Sunday, 17 November 2013

A magical evening: dinner at The Witchery in Edinburgh

The 50th birthday celebrations continue at The Witchery by the Castle
Clichéd as it may sound, there is genuinely something magical about The Witchery by the Castle – one of Edinburgh’s most renowned fine dining establishments and the venue for the final ‘instalment’ of my 50th birthday celebrations this year.

Regular readers of this blog may recall that my generous little brother (a mere stripling at 48 years of age) kindly gifted me a voucher entitling me to dinner for two. So it was that one evening in early October – far enough in advance of Hallowe’en to ensure we didn’t encounter any supernatural shenanigans! – HunterGatherer and I parked the car beside Castle Terrace car park and strolled in leisurely fashion up the road that leads alongside the castle.

Edinburgh Castle at dusk: as you can see, my poor
Blackberry camera was struggling with the lack of light!
Progress was somewhat slower than might normally have been the case, as Yours Truly was nursing a recent (hockey-induced) tear to her Achilles tendon, and the said injury was definitely not appreciating the multiplicity of steps in the ascent to the top end of the Royal Mile. Still, Edinburgh was at her glorious best in the rapidly falling darkness, with the castle lit up dramatically against a stormy cobalt sky, so at least our steady pace meant we had more time to absorb the unique ambience of Scotland’s capital.

Looking down the dark alleyway that leads to The Witchery
We hesitated for a few seconds beneath a historic-looking sign that signalled our proximity to the restaurant, and peered down a dark, narrow alleyway lit at the far end by myriad fairy lights. Any discomfort in my ankle “disapparated” on the spot, as pain was superseded by excited anticipation. Walking into Boswell’s Court felt like stepping into a scene from Harry Potter, an impression which only intensified when we were met at the door by a delightfully eccentric young man, impeccably turned out, who stood behind a podium and ticked our names off his list with a flourish before pointing us down a wooden staircase. Given the extreme popularity of The Witchery, we had booked our table well over a month in advance to secure a Friday evening slot. The moment we reached the bottom of that staircase, it was evident that every minute of our wait had been worthwhile.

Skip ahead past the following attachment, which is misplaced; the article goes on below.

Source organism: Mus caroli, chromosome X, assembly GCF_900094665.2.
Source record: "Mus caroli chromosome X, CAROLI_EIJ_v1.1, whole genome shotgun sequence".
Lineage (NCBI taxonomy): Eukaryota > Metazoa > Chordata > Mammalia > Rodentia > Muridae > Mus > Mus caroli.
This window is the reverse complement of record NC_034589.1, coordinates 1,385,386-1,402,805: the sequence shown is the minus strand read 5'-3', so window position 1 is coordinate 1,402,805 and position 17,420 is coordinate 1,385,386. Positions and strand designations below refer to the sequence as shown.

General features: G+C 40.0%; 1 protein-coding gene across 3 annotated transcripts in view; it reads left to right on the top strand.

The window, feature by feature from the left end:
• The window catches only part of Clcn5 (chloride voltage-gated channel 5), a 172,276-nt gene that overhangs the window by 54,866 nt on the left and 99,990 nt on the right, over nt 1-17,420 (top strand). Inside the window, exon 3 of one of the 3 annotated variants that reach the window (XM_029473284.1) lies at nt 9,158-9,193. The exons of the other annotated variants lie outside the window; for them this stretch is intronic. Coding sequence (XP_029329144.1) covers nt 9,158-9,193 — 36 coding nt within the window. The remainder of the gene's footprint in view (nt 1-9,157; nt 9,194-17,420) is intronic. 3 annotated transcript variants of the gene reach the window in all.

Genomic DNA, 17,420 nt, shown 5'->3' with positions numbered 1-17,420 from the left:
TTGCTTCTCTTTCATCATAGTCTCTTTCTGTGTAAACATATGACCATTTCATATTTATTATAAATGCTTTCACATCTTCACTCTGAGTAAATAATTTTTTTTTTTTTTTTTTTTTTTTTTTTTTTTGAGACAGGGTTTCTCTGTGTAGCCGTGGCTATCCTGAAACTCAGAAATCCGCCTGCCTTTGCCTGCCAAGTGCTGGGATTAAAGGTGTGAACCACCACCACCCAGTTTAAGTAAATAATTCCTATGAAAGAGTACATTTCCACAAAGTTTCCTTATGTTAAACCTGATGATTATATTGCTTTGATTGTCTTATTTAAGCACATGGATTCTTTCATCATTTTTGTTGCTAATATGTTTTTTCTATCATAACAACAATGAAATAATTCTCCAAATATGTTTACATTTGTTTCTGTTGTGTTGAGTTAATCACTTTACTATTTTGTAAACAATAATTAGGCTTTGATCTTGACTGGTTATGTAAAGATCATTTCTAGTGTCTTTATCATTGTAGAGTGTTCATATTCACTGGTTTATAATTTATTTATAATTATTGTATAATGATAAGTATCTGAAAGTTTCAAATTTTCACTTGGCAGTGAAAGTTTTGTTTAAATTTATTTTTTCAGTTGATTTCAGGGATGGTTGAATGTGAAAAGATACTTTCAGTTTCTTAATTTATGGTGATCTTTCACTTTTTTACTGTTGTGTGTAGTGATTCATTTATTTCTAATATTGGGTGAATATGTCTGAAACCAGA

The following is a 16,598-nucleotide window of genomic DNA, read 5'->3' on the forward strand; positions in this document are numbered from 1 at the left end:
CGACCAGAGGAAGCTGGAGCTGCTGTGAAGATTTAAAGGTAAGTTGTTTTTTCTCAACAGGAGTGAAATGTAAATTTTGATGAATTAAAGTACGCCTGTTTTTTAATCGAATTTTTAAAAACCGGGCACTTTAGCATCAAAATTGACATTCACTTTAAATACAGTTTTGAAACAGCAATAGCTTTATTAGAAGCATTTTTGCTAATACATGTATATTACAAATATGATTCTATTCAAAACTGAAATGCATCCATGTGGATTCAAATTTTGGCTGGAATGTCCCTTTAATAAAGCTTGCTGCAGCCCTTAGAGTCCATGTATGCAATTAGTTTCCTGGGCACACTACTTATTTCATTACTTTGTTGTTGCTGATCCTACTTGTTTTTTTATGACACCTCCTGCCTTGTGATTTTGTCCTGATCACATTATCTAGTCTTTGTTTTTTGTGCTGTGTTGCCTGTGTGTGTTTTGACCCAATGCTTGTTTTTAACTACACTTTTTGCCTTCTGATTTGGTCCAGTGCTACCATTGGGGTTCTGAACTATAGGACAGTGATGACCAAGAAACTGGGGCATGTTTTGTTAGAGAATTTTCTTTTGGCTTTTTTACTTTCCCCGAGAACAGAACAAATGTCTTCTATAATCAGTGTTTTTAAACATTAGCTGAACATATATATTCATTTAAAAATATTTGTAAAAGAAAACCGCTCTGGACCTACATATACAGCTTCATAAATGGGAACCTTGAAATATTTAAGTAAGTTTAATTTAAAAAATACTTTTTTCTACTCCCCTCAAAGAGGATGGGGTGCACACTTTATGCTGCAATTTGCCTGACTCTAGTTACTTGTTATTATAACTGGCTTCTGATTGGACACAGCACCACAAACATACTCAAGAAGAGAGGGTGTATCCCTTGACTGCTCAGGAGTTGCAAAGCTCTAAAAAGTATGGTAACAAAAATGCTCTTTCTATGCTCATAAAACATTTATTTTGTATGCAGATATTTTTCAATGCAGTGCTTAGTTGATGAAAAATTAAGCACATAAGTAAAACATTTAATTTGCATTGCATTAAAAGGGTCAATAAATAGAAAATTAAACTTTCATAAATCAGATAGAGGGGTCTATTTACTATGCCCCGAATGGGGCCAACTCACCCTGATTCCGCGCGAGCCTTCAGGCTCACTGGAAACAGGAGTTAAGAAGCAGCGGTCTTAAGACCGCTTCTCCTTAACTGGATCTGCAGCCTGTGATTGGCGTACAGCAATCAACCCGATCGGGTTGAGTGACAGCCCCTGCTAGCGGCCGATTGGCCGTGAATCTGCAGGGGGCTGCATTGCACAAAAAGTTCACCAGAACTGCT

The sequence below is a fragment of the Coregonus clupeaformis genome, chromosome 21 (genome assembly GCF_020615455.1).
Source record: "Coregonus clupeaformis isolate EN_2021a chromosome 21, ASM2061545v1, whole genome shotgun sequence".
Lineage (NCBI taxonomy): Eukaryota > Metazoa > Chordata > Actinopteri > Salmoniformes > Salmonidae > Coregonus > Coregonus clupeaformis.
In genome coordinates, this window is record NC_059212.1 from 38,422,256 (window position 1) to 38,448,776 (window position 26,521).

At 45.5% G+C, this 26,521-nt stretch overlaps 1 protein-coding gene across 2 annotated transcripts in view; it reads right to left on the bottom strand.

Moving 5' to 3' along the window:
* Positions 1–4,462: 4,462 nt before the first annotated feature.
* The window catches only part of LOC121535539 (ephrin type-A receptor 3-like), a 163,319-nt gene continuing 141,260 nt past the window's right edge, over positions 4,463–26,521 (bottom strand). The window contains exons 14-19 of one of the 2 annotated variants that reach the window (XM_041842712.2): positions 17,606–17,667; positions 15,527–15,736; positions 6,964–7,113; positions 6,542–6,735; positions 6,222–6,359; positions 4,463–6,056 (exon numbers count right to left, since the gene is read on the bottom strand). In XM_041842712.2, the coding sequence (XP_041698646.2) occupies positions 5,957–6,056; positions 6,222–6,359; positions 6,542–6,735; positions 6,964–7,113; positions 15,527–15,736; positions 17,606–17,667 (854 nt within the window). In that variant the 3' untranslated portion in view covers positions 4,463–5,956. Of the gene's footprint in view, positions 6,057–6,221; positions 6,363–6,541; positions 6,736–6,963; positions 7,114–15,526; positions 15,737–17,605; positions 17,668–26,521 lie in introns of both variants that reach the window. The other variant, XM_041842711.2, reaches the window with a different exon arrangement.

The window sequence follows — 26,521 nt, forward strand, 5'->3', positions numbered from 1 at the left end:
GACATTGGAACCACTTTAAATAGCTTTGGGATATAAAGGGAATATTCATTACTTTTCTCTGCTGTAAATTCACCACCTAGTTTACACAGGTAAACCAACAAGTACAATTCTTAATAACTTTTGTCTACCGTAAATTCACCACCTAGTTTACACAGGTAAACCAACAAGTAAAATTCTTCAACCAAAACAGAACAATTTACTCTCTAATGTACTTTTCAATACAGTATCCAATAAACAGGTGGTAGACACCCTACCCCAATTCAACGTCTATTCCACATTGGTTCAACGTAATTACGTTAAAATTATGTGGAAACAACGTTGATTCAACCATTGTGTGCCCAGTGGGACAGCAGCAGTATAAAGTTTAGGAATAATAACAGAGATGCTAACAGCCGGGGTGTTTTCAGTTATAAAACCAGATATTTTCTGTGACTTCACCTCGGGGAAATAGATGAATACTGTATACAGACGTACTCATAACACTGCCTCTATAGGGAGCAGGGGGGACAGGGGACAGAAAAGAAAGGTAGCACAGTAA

Before us lay another ‘Potteresque’ scene. By the slightly eerie flickering light of the candles placed on each table, we could make out the far end of a sizable Gothic-style dining room. The decor was extravagantly impressive, with ornate wooden panelling, immaculate white table cloths and padded, leather-upholstered seating. It was hard to believe that prior to 1979, the year in which James Thomson – the visionary proprietor of The Witchery – launched this atmospheric eatery, the property had been a near-derelict basement. We were interested to note the building’s connection with Boswell, as HunterGatherer spent several of his teenage years residing in a former inn that was visited by Boswell and Johnson during their tour of the Hebrides in 1773. But I digress – back to 2013 and The Witchery.

In all honesty, we had both found the prospect of dining at a restaurant so far beyond our normal means slightly daunting – indeed, we almost felt like imposters when we confessed at the outset that we would be paying with a voucher! However, we needn’t have worried one whit, as our dedicated waitress for the evening and indeed every member of staff with whom we came into contact were disarmingly agreeable. I can’t quite put my finger on how they achieved the perfect balance of hospitality, but they were friendly without being over-familiar, professional without being stilted, and helpful without being pushy. In short, their service was flawless – as, it rapidly transpired, was the food they served.